Right Ventricular Outflow Tract Tachycardia


Right ventricular outflow tract (RVOT) tachycardia is a form of monomorphic VT originating from the outflow tract of the right ventricle or occasionally from the tricuspid annulus. It is usually seen in patients without underlying structural heart disease.

The majority (80%) of outflow tract ventricular arrhythmias (OTVAs) originate from the RVOT. The RVOT is divided into rightward (free wall), anterior, leftward, and posterior (septal) parts. RVOT VT can originate from any of these sites but carry common ECG characteristics.

ECG features
  • LBBB morphology
  • Inferior axis
  • rS complex in V1 and R complex in V6
  • Precordial transition usually ≥ V3, with the exception of septal origin, which occurs at ≤ V3

Other general features of VT, such as AV dissociation, fusion and/or capture beats may also be present.

Idiopathic VT

RVOT tachycardia is most commonly a form of idiopathic VT, whereby no structural heart disease, metabolic/electrolyte abnormalities, or long QT syndrome can be found. There are two main forms of clinical presentation:

  • Repetitive, unsustained, monomorphic VT is the most common form seen in 60-90%
  • Exercise-induced sustained ventricular arrhythmias
Arrhythmogenic Right Ventricular Dysplasia (ARVD)

ARVD is a genetic disorder of myocardium in which there is fatty infiltration of the right ventricular free wall, and accounts for up to 10% of sudden cardiac death in individuals under 65 years of age. Affected individuals often present with exercise-induced episodes of VT accompanied by LBBB morphology.

Differentiation between idiopathic RVOT tachycardia and that caused by ARVD can be difficult and may rely on previous ECG findings as well as family history.

Clinical implications
  • RVOT tachycardia can be difficult to distinguish from SVT with LBBB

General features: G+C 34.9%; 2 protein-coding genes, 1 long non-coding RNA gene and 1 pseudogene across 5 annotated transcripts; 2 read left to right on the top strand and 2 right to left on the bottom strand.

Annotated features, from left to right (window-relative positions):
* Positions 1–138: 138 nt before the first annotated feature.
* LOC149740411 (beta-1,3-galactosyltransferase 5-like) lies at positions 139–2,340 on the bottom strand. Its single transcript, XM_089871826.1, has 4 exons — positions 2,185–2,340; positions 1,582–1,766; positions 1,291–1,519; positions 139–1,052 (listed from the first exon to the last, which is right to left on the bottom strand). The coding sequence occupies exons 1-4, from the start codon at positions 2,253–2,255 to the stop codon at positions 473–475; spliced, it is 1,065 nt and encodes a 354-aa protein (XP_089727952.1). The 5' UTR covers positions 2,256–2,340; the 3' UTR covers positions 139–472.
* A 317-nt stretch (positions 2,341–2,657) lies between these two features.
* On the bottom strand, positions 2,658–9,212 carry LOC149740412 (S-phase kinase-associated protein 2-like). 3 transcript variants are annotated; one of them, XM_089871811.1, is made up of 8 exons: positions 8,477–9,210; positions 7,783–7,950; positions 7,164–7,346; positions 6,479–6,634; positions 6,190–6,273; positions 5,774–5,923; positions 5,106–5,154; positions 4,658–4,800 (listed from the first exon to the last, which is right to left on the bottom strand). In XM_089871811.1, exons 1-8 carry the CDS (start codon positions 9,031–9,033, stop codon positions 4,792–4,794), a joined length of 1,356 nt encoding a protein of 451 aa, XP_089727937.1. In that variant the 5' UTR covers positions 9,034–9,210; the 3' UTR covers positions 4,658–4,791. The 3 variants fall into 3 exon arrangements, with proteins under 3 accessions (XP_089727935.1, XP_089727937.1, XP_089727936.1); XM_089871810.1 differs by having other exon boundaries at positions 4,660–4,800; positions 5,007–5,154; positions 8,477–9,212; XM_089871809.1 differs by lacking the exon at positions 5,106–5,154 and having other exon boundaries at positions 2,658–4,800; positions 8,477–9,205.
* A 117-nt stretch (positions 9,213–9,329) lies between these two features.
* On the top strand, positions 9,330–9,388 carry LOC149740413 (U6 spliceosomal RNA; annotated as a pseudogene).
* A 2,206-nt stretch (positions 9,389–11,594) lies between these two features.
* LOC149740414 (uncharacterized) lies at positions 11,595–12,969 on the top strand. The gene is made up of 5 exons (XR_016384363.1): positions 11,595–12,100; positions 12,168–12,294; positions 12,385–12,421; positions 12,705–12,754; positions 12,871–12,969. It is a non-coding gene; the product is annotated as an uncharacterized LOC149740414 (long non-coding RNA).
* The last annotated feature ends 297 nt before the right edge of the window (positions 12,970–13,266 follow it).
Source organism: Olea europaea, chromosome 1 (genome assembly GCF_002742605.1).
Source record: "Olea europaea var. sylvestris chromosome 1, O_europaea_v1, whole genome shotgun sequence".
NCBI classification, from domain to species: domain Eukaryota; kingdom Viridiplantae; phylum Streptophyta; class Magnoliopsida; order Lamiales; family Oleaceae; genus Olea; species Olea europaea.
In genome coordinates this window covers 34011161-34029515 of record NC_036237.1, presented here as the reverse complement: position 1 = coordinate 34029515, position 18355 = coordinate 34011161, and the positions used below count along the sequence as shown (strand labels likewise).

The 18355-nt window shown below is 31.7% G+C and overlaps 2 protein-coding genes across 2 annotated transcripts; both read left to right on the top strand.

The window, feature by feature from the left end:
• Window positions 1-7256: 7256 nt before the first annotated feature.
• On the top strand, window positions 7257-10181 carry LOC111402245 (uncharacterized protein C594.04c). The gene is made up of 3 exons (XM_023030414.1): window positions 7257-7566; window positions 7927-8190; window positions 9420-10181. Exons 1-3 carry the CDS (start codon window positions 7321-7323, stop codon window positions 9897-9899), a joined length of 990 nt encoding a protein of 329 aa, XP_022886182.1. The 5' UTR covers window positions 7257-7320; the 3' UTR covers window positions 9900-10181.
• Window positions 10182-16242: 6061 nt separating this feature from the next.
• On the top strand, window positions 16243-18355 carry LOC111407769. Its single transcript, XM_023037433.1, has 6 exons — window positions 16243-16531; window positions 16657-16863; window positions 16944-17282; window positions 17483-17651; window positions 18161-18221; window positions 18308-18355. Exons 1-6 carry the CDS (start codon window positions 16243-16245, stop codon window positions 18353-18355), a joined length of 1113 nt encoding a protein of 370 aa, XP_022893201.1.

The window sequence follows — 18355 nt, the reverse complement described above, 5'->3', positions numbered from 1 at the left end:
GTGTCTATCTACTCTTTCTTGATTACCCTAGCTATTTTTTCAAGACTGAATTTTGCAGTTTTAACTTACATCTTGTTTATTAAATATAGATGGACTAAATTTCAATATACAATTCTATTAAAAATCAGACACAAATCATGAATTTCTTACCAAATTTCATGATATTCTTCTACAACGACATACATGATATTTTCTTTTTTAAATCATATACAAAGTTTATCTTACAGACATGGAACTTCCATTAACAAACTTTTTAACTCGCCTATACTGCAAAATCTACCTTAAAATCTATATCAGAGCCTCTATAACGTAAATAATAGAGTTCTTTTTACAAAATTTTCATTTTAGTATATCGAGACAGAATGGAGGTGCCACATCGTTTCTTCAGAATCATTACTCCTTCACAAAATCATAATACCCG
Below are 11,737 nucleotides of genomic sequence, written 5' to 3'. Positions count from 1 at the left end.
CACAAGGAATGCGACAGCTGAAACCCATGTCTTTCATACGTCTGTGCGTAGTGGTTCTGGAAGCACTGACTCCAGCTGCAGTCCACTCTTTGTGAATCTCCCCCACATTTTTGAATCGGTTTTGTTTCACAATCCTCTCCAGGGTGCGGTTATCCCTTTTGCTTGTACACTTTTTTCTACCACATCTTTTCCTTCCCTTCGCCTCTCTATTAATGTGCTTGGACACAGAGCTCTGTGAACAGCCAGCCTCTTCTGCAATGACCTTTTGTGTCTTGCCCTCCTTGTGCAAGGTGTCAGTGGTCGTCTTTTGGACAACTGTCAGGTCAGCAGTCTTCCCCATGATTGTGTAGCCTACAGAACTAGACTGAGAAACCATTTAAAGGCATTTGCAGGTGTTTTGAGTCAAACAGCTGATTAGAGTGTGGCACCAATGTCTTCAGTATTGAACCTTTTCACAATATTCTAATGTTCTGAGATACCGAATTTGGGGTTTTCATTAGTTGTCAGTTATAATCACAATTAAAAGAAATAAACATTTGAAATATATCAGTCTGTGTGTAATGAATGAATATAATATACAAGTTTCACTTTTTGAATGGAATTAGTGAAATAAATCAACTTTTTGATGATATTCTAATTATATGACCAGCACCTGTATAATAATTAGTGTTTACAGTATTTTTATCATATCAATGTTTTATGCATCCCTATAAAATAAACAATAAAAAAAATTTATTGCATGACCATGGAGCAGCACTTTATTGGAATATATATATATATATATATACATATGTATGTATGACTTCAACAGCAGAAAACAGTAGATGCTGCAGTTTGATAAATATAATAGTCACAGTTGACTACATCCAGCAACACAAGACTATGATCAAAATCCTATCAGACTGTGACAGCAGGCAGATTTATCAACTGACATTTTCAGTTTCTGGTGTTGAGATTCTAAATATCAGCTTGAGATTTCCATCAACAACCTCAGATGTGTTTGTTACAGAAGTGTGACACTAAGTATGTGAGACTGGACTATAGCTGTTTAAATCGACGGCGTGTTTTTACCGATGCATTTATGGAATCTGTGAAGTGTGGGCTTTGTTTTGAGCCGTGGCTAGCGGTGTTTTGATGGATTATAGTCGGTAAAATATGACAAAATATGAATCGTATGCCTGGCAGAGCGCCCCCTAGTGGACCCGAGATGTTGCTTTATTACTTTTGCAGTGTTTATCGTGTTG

• Inferior axis (+90 degrees) is usually the most differentiating feature, but other features of VT such as AV dissociation may be present


  • Acute termination of idiopathic RVOT tachycardia in a stable patient can be achieved by vagal manoeuvres or adenosine (6mg up to 24mg)
  • IV verapamil is an alternative if the patient has an adequate blood pressure reserve
  • RVOT tachycardia in ARVD does not terminate with adenosine

In stable patients with a regular broad complex tachycardia, adenosine is useful and safe as a diagnostic and potentially therapeutic agent.

In unstable patients, if there is doubt regarding the rhythm (SVT v VT), proceed to DCCV

Example ECGs
Example 1
ECG RVOT VT LBBB Inferior axis 2

RVOT tachycardia:

  • Regular broad complex tachycardia
  • LBBB-like morphology with rS complex in V1 and R complex in V6
  • Precordial transition at V3
  • Inferior axis (+ 90 degrees)

Example 2

RVOT tachycardia:

  • Regular broad complex tachycardia
  • LBBB-like morphology with rS complex in V1 and R complex in V6
  • Precordial transition at V4
  • Inferior axis (+ 90 degrees)

Video Lessons

Professor Sanjay Sharma discusses Right Ventricular VT in ARVD.

Related Topics


Advanced Reading



LITFL Further Reading


MBBS (UWA) CCPU (RCE, Biliary, DVT, E-FAST, AAA) Adult/Paediatric Emergency Medicine Advanced Trainee in Melbourne, Australia. Special interests in diagnostic and procedural ultrasound, medical education, and ECG interpretation. Editor-in-chief of the LITFL ECG Library. Twitter: @rob_buttner

Emergency Physician in Prehospital and Retrieval Medicine in Sydney, Australia. He has a passion for ECG interpretation and medical education | ECG Library |

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